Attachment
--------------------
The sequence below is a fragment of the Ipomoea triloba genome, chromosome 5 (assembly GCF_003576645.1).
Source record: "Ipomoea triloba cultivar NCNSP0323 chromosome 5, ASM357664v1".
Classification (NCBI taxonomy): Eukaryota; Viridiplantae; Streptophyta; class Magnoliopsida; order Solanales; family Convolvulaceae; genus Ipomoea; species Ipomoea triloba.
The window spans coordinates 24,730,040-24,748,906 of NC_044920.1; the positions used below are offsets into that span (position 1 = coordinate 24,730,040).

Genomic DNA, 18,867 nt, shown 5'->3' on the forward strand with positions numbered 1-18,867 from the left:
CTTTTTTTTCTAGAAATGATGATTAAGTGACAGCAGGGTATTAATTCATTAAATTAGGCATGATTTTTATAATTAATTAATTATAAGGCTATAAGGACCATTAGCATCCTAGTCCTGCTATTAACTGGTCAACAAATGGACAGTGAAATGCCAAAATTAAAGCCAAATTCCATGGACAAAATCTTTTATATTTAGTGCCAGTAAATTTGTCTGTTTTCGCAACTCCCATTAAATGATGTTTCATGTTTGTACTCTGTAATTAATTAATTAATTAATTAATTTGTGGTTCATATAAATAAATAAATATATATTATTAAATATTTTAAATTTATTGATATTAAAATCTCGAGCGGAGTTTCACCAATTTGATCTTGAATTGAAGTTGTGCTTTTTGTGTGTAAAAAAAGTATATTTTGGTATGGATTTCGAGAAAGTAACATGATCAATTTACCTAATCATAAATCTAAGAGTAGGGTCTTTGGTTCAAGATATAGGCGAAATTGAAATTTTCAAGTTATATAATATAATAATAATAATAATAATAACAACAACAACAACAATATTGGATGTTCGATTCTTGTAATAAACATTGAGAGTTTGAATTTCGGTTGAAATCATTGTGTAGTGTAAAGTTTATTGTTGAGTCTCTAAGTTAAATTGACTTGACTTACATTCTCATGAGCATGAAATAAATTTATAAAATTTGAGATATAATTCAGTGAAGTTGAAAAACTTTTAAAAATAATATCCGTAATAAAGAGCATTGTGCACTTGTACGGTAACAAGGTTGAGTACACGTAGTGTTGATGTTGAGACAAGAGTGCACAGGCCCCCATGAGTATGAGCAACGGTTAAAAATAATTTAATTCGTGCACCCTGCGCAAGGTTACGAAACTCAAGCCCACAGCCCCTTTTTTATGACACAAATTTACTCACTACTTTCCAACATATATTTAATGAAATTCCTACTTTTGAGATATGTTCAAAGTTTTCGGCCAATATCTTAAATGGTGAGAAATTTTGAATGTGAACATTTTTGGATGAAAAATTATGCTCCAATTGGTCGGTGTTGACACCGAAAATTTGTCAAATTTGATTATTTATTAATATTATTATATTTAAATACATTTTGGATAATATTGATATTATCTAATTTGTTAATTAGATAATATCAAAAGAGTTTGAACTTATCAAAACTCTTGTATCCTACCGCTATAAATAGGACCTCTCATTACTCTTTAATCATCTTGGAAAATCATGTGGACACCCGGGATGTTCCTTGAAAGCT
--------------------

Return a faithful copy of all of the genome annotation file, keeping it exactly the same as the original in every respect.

The sequence below is a fragment of the Ipomoea triloba genome, chromosome 5 (assembly GCF_003576645.1).
Source record: "Ipomoea triloba cultivar NCNSP0323 chromosome 5, ASM357664v1".
Classification (NCBI taxonomy): Eukaryota; Viridiplantae; Streptophyta; class Magnoliopsida; order Solanales; family Convolvulaceae; genus Ipomoea; species Ipomoea triloba.
The window spans coordinates 24,730,040-24,748,906 of NC_044920.1; the positions used below are offsets into that span (position 1 = coordinate 24,730,040).

Genomic DNA, 18,867 nt, shown 5'->3' on the forward strand with positions numbered 1-18,867 from the left:
CTTTTTTTTCTAGAAATGATGATTAAGTGACAGCAGGGTATTAATTCATTAAATTAGGCATGATTTTTATAATTAATTAATTATAAGGCTATAAGGACCATTAGCATCCTAGTCCTGCTATTAACTGGTCAACAAATGGACAGTGAAATGCCAAAATTAAAGCCAAATTCCATGGACAAAATCTTTTATATTTAGTGCCAGTAAATTTGTCTGTTTTCGCAACTCCCATTAAATGATGTTTCATGTTTGTACTCTGTAATTAATTAATTAATTAATTAATTTGTGGTTCATATAAATAAATAAATATATATTATTAAATATTTTAAATTTATTGATATTAAAATCTCGAGCGGAGTTTCACCAATTTGATCTTGAATTGAAGTTGTGCTTTTTGTGTGTAAAAAAAGTATATTTTGGTATGGATTTCGAGAAAGTAACATGATCAATTTACCTAATCATAAATCTAAGAGTAGGGTCTTTGGTTCAAGATATAGGCGAAATTGAAATTTTCAAGTTATATAATATAATAATAATAATAATAATAACAACAACAACAACAATATTGGATGTTCGATTCTTGTAATAAACATTGAGAGTTTGAATTTCGGTTGAAATCATTGTGTAGTGTAAAGTTTATTGTTGAGTCTCTAAGTTAAATTGACTTGACTTACATTCTCATGAGCATGAAATAAATTTATAAAATTTGAGATATAATTCAGTGAAGTTGAAAAACTTTTAAAAATAATATCCGTAATAAAGAGCATTGTGCACTTGTACGGTAACAAGGTTGAGTACACGTAGTGTTGATGTTGAGACAAGAGTGCACAGGCCCCCATGAGTATGAGCAACGGTTAAAAATAATTTAATTCGTGCACCCTGCGCAAGGTTACGAAACTCAAGCCCACAGCCCCTTTTTTATGACACAAATTTACTCACTACTTTCCAACATATATTTAATGAAATTCCTACTTTTGAGATATGTTCAAAGTTTTCGGCCAATATCTTAAATGGTGAGAAATTTTGAATGTGAACATTTTTGGATGAAAAATTATGCTCCAATTGGTCGGTGTTGACACCGAAAATTTGTCAAATTTGATTATTTATTAATATTATTATATTTAAATACATTTTGGATAATATTGATATTATCTAATTTGTTAATTAGATAATATCAAAAGAGTTTGAACTTATCAAAACTCTTGTATCCTACCGCTATAAATAGGACCTCTCATTACTCTTTAATCATCTTGGAAAATCATGTGGACACCCGGGATGTTCCTTGAAAGCT